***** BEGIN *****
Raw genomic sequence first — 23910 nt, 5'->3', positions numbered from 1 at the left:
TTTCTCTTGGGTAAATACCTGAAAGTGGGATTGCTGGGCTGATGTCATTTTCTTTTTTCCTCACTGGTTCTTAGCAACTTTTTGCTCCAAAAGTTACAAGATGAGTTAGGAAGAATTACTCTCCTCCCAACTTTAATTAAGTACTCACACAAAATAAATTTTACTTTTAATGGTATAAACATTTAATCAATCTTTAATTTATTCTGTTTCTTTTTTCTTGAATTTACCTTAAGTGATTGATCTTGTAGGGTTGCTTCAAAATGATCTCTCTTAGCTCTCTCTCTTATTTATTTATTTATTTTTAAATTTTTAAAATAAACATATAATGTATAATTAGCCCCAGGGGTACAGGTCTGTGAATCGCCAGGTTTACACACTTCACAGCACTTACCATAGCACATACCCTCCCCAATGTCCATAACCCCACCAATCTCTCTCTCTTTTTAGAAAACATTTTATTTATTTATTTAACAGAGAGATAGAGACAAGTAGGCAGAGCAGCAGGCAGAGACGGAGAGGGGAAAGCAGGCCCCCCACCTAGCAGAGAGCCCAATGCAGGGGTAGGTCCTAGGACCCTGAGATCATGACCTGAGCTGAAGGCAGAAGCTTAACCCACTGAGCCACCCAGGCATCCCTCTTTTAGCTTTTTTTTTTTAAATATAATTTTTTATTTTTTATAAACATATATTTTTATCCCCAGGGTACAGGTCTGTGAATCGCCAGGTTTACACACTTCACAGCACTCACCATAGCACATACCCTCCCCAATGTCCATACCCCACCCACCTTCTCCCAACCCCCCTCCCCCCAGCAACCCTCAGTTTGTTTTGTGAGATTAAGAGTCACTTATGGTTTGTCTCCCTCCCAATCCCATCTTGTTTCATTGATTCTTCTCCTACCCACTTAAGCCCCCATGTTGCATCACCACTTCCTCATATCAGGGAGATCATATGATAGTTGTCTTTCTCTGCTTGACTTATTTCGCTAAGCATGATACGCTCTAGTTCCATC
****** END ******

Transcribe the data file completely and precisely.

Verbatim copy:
Raw genomic sequence first — 23910 nt, 5'->3', positions numbered from 1 at the left:
TTTCTCTTGGGTAAATACCTGAAAGTGGGATTGCTGGGCTGATGTCATTTTCTTTTTTCCTCACTGGTTCTTAGCAACTTTTTGCTCCAAAAGTTACAAGATGAGTTAGGAAGAATTACTCTCCTCCCAACTTTAATTAAGTACTCACACAAAATAAATTTTACTTTTAATGGTATAAACATTTAATCAATCTTTAATTTATTCTGTTTCTTTTTTCTTGAATTTACCTTAAGTGATTGATCTTGTAGGGTTGCTTCAAAATGATCTCTCTTAGCTCTCTCTCTTATTTATTTATTTATTTTTAAATTTTTAAAATAAACATATAATGTATAATTAGCCCCAGGGGTACAGGTCTGTGAATCGCCAGGTTTACACACTTCACAGCACTTACCATAGCACATACCCTCCCCAATGTCCATAACCCCACCAATCTCTCTCTCTTTTTAGAAAACATTTTATTTATTTATTTAACAGAGAGATAGAGACAAGTAGGCAGAGCAGCAGGCAGAGACGGAGAGGGGAAAGCAGGCCCCCCACCTAGCAGAGAGCCCAATGCAGGGGTAGGTCCTAGGACCCTGAGATCATGACCTGAGCTGAAGGCAGAAGCTTAACCCACTGAGCCACCCAGGCATCCCTCTTTTAGCTTTTTTTTTTTAAATATAATTTTTTATTTTTTATAAACATATATTTTTATCCCCAGGGTACAGGTCTGTGAATCGCCAGGTTTACACACTTCACAGCACTCACCATAGCACATACCCTCCCCAATGTCCATACCCCACCCACCTTCTCCCAACCCCCCTCCCCCCAGCAACCCTCAGTTTGTTTTGTGAGATTAAGAGTCACTTATGGTTTGTCTCCCTCCCAATCCCATCTTGTTTCATTGATTCTTCTCCTACCCACTTAAGCCCCCATGTTGCATCACCACTTCCTCATATCAGGGAGATCATATGATAGTTGTCTTTCTCTGCTTGACTTATTTCGCTAAGCATGATACGCTCTAGTTCCATC